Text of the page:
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Lynsey Seal

BEng (Hons) Fire Engineering, 2008

From the top of the Shard, to the middle of Wembley stadium to one of Europe’s biggest undercover shopping malls, in her job as a Senior Fire Engineer with the London Fire Brigade (LFB), Lynsey Seal has seen those areas of London that are usually out of sight for most people.

Although there was a long way to the top, one step on Lynsey’s career ladder was graduating from BEng (Hons) Fire Engineering with First Class Honours and Best Fire Dissertation in 2008.

Steering into Fire Engineering was an unexpected move, and “a steep learning curve”, as she describes it. Before starting her degree, she admits she had never heard of Fire Engineering. However, with the support of “two excellent mentors” within LFB, she was sponsored to undertake her UCLan qualifications, as well as becoming a Chartered Engineer with the UK Engineering Council.

Lynsey explained: “My role at the moment is a mix of project work, monitoring and development of new Group members and team/strategic management responsibilities." As joint Head of LFB Fire Engineering Group, she manages a team of five full-time fire engineers.

Their primary tasks involve reviewing complex fire safety strategies and solutions, but their role is 'much wider'. She says: “We participate on numerous technical committees with a view to seek continual improvement in fire safety design standards and have participated on a variety of research projects providing a fire service viewpoint and independent technical comment.”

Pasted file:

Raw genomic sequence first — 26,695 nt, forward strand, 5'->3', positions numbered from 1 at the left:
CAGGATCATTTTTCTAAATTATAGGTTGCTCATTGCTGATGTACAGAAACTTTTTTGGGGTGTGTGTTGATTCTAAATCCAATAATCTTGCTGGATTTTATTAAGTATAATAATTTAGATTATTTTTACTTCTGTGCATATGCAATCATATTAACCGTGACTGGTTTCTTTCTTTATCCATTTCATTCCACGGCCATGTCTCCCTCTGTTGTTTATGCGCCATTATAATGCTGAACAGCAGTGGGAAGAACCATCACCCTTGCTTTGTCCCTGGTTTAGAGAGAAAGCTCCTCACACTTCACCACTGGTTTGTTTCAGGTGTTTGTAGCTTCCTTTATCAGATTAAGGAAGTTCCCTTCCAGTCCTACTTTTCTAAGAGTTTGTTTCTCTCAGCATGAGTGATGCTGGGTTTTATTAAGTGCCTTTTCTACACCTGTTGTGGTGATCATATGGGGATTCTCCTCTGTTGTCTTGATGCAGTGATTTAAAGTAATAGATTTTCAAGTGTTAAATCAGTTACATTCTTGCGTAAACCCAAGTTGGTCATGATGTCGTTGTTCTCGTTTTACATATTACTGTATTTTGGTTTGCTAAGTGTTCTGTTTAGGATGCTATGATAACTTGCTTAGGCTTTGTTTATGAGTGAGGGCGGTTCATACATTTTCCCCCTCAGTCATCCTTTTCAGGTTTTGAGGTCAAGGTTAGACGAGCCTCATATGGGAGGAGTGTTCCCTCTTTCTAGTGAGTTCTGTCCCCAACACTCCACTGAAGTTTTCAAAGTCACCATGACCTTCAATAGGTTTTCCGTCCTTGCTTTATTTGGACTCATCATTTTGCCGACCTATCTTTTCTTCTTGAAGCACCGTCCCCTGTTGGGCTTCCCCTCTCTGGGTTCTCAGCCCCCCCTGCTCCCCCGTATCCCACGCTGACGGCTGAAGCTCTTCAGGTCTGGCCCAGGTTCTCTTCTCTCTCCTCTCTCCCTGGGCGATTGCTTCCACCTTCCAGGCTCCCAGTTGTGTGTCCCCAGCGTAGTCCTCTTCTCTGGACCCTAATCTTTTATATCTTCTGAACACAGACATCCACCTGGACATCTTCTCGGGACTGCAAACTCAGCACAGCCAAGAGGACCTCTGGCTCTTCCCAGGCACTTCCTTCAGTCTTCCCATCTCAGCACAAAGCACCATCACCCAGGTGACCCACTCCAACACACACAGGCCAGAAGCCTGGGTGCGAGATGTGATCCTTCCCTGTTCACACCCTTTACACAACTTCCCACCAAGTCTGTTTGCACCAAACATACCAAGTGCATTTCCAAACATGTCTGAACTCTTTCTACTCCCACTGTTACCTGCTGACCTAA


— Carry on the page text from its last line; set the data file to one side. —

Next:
A unique feature of her position is having an impact in the design phase of various buildings, identifying failures in their design and construction, as well as analysing their behaviour under fire.

“The degree was an essential part of my development path as a fire engineer and is deemed so important to the role of an LFB fire engineer that it is a requirement of the post to be studying or hold this particular qualification. As the degree is accredited with the UK Engineering Council it was also an important part of the professional registration process.”

But Lynsey is also working towards a brighter future for women in engineering.

“At the beginning of my career I felt a strong sense of the need to prove myself and gain the respect purely due to the fact that I felt like an interloper in what was a male dominated environment.”

Although she now works in an environment where she is completely supported and respected, Lynsey chose to join in on the collective voice of The Women’s Engineering Society (WES), who are promoting careers in engineering, supporting companies with gender diversity and generally working to inspire women in sciences.

“I’ve volunteered at a local school to provide input to prospective female science students on fire engineering. I am an active member of the Institution of Fire Engineers who are linked into WES and I am also looking at ways of feeding information on engineering into the networking women in the fire service forum,” says Lynsey. “I have only ever worked within the engineering industry but I’ve been pleased to see the changes that have been made over the years in terms of the numbers of women I now work with on a regular basis and the respect they have gained and recognition that they have for their roles.”

Lynsey’s advice to those considering a similar career is “to become involved in bodies such as the Institution of Fire Engineers and to consider a role within a Regulatory body. There are opportunities to use your qualifications and gain a different perspective on building design and management from that of a design consultant.”